June 25, 2004

Father Cats

Jacob Cats (1577-1660) was a Dutch jurist, diplomat and poet. He was a prolific versifier, whose didactic yet homely works won him much respect and popularity (he became known, among his countrymen, as ’Father Cats’), but whose stolid humourlessness meanwhile attracted some ridicule. Cats was inspired by the international popularity of Andrea Alciati’s Emblematum Liber to produce an emblem-book of his own, but one in the vernacular, such that his less well-educated countrymen could still profit from the moral insights that emblems could encapsulate. Cats’ first emblem-book was published in 1618. The current images are lifted from a later publication (1627) entitled Proteus Ofte Minne-Beelden Verandert In Sinne-Beelden.

Emblem IV from Jacob Cats' 'Proteus'.


Emblem V from Jacob Cats' 'Proteus'.

Helpfully, besides the usual Latin, and Cats’ Dutch, this 1627 edition also includes translations into French and, in a separate section, into English. Even supplied with the translations, though, it can still be difficult to figure out what is happening in some of the images, and just how they are supposed to complement the texts. For example, the Englished version of the motto for the first image, above, cryptically states:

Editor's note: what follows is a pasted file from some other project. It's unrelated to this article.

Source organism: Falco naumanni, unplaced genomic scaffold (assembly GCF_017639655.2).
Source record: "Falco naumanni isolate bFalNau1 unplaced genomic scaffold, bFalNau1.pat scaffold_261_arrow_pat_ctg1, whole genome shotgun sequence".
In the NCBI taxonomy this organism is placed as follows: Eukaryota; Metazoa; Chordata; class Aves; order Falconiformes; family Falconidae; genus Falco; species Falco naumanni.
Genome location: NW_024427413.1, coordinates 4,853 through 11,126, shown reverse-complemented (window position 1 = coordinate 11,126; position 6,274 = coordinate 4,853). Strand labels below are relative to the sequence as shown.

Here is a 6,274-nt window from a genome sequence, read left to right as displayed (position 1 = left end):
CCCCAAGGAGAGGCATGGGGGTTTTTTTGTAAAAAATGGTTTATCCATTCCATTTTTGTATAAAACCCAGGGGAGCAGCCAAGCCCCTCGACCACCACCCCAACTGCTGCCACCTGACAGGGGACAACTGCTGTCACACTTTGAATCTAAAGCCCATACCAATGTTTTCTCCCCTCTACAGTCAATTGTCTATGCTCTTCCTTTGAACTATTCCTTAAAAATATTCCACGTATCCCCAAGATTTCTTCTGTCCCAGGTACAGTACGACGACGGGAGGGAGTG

In true love there is no lack
All is the bride nover so black

Presumably ‘nover’ is a misprint for ‘never’, but, even so, I have no idea what that means. This couplet from the accompanying verse seems to shed a little more light on the matter:

What blynd-folde doltinge love is this, appearinge in our sigt
How that the ape takes in her younge such wonderfull delight.

The second image, which depicts the God Pan recklessly embracing the flames, is complemented by texts advising against over-hasty marriage.

Emblem VIII from Jacob Cats' 'Proteus'.


Emblem X from Jacob Cats' 'Proteus'.

The English mottoes for two preceding emblems are as follows:

In outwarde show, appeares no wounde,
but inwardly, my grieffe is founde.
If that thyne eyes be conquered, sure,
Then loves torments thou must indure.

And, for the two emblems below:

T[h]ough clamorouse tongues both curse and blame,
A constant harte is stil the same.
Who unto Idlenesse doth yielde,
is as a but in Venus fielde.

A couplet from the relevant verse may help clarify this last motto a little:

The spyder will not once come neare the serpent him t’offend.
When she perceaves hee busie is, or watchfully doth tend.
Emblem XXIII from Jacob Cats' 'Proteus'.


Emblem XXXVII from Jacob Cats' 'Proteus'.

The final two images below both strike me as quite obtuse. The motto of the first of them boils down to a simple ‘love conquers all’, but the image, with the piper and the dancing apes, seems to have nothing to do with that, but rather puts together some of the images in the final lines of the accompanying verse:

The Ape in dauncinge soone forgetts, true measure for to keepe,
As soone as he preceave the nutts came trinlinge too his feete.

Similarly, the motto for the second image below is a straightforward platitude:

True love increaseth day by day,